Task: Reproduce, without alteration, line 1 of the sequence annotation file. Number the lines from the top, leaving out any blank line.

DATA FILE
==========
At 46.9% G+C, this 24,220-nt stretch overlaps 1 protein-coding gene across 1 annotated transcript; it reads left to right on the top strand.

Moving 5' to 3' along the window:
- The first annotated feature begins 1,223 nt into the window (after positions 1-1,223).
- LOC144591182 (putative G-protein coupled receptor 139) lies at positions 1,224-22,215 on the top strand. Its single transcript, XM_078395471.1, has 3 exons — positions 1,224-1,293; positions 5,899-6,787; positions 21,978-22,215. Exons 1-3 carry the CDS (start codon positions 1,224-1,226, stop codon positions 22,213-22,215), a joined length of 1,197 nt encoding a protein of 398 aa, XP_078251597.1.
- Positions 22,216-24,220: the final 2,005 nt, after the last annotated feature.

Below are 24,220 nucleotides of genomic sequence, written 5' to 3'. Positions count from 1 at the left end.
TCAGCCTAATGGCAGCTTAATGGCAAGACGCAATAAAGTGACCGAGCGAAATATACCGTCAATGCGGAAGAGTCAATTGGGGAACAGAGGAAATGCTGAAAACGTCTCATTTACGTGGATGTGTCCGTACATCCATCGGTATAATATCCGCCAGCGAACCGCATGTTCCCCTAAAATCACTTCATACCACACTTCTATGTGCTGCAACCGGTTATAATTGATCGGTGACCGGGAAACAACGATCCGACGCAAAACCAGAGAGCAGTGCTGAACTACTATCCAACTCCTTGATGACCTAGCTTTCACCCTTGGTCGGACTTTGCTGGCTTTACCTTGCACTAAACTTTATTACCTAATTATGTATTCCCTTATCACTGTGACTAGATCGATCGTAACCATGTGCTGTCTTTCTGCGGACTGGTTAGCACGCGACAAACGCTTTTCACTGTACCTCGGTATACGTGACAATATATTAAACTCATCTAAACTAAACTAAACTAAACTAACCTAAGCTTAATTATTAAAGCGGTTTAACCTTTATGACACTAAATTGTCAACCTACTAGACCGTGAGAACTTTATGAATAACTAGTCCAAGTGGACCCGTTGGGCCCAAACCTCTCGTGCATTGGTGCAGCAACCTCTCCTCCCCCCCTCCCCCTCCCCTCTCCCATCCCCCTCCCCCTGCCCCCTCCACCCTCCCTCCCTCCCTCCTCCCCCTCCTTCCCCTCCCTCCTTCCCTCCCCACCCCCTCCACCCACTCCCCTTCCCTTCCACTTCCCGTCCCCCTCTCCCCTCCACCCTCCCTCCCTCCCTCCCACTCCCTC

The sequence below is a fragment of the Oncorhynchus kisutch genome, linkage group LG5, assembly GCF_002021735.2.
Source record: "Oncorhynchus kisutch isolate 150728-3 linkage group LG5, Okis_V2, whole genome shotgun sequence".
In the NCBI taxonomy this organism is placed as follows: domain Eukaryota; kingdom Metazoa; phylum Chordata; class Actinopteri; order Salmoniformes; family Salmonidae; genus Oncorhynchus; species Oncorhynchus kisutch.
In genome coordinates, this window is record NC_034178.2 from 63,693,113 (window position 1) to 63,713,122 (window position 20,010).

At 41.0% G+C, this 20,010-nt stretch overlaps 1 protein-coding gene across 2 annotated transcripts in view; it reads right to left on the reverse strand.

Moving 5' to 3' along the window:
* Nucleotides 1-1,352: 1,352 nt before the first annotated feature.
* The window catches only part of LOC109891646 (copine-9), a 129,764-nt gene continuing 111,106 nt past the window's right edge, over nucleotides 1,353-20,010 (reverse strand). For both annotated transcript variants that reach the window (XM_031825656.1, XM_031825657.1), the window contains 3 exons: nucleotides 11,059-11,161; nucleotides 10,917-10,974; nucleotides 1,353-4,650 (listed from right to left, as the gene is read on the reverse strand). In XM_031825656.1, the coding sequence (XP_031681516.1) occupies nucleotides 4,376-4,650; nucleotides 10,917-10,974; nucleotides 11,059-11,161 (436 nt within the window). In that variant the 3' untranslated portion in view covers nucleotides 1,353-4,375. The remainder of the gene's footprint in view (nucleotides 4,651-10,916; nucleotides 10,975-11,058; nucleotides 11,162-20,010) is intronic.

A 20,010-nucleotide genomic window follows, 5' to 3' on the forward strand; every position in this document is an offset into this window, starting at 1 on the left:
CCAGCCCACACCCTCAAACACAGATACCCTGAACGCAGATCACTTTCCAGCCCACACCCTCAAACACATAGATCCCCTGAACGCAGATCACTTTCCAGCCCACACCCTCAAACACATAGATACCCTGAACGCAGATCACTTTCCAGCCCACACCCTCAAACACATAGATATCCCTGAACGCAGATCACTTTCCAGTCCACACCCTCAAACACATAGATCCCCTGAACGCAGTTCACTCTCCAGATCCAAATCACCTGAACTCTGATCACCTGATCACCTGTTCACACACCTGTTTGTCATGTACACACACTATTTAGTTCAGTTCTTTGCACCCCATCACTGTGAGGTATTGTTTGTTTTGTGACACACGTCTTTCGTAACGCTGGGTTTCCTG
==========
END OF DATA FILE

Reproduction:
At 46.9% G+C, this 24,220-nt stretch overlaps 1 protein-coding gene across 1 annotated transcript; it reads left to right on the top strand.